Archive for Wednesday, May 15, 2013

Dog treat business booming for students with special needs

Students from Tonganoxie Middle School spoke Thursday during the Tonganoxie Chamber of Commerce breakfast at the TMS library. Students in special education classes told chamber members about their BowWow Chow dog treats that they make during class and then sell. Pictured, from left, are Tesla Felty, Seth Reynolds, Angel Lucerno and teacher Nancy Overacker. At far right is Blake Williams, a TMS student in the gifted program who helped design a website for the group.

Students from Tonganoxie Middle School spoke Thursday during the Tonganoxie Chamber of Commerce breakfast at the TMS library. Students in special education classes told chamber members about their BowWow Chow dog treats that they make during class and then sell. Pictured, from left, are Tesla Felty, Seth Reynolds, Angel Lucerno and teacher Nancy Overacker. At far right is Blake Williams, a TMS student in the gifted program who helped design a website for the group.

May 15, 2013

Peanut butter, banana, pumpkin banana and cheesy garlic are some popular flavors Tonganoxie special education students are whipping up these days.

The cheesy garlic even helps keep the fleas away.

No, the students aren’t baking breads for a food sale.

These items are for the dogs.

Since February, special education classes at Tonganoxie Middle School and Tonganoxie High School have been making dog treats for sale. Their business is called BowWow’s Chow, and sales are going pretty well.

“We sold probably about $800,” said Nancy Overacker, middle school special education teacher.

Overacker, who works through the Leavenworth County Special Education Cooperative, spoke to Tonganoxie Chamber of Commerce members, who had their monthly coffee meeting Friday at the TMS library.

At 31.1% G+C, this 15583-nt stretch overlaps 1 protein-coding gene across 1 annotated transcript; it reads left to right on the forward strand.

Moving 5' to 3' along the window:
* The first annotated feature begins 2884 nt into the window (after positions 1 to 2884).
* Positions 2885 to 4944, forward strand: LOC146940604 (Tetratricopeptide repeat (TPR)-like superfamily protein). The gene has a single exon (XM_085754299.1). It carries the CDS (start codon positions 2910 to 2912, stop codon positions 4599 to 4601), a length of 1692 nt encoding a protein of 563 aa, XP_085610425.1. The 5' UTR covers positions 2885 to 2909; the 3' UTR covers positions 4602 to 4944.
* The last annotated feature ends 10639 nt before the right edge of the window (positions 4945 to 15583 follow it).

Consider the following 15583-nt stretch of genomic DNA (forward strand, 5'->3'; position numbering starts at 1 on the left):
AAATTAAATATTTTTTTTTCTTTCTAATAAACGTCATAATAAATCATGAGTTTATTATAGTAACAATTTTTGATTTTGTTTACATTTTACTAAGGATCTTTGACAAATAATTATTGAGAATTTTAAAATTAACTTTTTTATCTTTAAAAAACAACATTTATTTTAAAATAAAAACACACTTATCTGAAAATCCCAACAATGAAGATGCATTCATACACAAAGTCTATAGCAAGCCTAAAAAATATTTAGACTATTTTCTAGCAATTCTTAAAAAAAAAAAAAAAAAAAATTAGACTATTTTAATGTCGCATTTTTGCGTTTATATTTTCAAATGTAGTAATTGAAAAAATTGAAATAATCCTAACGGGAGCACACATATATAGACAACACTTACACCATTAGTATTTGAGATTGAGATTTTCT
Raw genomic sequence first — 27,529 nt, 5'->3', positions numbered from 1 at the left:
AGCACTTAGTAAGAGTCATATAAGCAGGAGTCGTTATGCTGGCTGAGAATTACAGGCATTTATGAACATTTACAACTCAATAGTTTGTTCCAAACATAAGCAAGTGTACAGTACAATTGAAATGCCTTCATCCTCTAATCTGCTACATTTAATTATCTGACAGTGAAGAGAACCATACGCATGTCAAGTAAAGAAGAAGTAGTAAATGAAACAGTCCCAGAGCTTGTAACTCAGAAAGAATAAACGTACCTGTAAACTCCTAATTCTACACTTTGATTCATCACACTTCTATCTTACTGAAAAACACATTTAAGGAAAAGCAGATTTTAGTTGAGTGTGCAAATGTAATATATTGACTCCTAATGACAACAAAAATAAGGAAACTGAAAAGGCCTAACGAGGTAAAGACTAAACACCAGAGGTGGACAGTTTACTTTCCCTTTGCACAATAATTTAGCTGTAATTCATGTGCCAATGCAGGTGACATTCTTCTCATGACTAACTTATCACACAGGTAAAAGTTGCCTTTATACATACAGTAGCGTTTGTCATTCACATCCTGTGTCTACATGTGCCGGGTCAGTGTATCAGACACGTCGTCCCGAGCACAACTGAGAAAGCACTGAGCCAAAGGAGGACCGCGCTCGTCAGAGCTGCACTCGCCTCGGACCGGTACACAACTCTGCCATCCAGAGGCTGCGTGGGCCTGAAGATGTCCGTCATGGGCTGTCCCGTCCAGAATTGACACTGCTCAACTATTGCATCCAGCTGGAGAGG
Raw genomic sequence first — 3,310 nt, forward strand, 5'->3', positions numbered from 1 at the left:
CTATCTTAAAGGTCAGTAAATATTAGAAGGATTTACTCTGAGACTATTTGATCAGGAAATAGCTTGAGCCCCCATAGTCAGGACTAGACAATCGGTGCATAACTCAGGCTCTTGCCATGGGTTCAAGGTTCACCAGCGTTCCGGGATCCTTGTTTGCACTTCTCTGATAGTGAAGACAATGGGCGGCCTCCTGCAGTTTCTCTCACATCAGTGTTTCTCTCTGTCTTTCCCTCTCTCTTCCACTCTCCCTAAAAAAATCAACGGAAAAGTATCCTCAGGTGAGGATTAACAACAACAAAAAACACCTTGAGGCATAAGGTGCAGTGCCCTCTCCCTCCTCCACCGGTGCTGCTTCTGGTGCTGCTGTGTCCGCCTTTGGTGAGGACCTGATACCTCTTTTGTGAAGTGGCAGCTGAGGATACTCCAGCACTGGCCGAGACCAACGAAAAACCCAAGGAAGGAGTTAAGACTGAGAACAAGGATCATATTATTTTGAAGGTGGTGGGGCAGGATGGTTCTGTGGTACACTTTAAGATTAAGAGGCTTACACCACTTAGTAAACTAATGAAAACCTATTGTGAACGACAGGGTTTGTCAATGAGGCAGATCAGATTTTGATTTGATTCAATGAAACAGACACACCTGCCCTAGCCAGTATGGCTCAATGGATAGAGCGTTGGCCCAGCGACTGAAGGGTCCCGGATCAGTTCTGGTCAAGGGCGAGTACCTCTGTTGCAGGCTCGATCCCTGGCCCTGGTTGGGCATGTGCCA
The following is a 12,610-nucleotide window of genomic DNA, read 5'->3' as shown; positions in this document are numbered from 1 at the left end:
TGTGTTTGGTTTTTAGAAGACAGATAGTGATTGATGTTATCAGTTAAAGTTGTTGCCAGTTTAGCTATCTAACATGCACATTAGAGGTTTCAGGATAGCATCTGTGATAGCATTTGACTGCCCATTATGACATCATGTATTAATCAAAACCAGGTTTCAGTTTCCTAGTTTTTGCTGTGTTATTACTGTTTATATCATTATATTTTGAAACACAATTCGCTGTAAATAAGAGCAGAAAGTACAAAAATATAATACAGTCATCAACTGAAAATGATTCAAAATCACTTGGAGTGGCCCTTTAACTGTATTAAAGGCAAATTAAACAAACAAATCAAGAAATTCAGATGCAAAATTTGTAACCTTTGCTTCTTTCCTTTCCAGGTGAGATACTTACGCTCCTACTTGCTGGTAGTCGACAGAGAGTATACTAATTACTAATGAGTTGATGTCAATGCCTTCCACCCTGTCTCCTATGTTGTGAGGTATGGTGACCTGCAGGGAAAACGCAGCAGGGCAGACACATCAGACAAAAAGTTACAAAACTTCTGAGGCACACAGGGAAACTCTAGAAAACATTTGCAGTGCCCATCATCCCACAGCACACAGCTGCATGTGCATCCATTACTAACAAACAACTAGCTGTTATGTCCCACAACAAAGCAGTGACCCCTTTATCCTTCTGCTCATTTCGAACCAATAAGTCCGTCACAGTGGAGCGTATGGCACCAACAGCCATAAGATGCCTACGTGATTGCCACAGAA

Ten special needs students also spoke to the chamber members. Many said they liked cutting out the dog treats, while one student liked that the cheesy garlic treats help keep the fleas away for dogs.

Overacker said she wanted a project that would help students work on their behavior skills, as well as their ability to interact with others in work settings.

“I wanted them to learn some skills, like how to work with coworkers without calling them names,” she said. “You have to come to your job on time. Don’t stay home unless you’re really sick.”

Overacker has a friend who has a cupcake business in Kansas City, Mo. Her friend looked up recipes online for dog treats. From there, students started making dog treats from a few of the recipes. Students first made the treats at the middle school. Special needs students at the high school then got into act, making the treats on the high school campus.

Overacker said students generally made 20 10-ounce bags of dog treats per week, though students had been working to churn out even more for the Ladies’ Night Out event later this month at Holy-Field Winery in Basehor. The treats will be part of a dog-themed gift basket to be sold during a silent auction at the winery. Overacker said the class would receive proceeds from the basket. Profits go toward field trips and more dog treat supplies, she said.

Overacker said the idea to make dog treats was a simple one.

“I have three rescue dogs,” she said. “A lot of these kids have dogs. Everyone loves dogs — there’s hardly anyone who doesn’t.

“People will do things for dogs and kids.”

The students went on a field trip to Jalapeno’s restaurant in Tonganoxie as a reward for dog treat production.

The field trip also served as a practice in functional skills. Students practiced ahead of the trip working on manners and paying for their meals, Overacker said.

Students will finish up dog treat production at the end of the school year this month and then will resume in August when the 2013-14 school year begins.

Treats can be purchased through the school or from Kansas Country Store South, 1203 U.S. Highway 24-40 or Wizard of Paws, 612 E. Fourth St. in Tonganoxie. In Basehor, the treats can be purchased at Wagg’n Tails Day Spa, 15630 Pinehurst Drive.

“This is a great community and everyone is so willing to help us here,”

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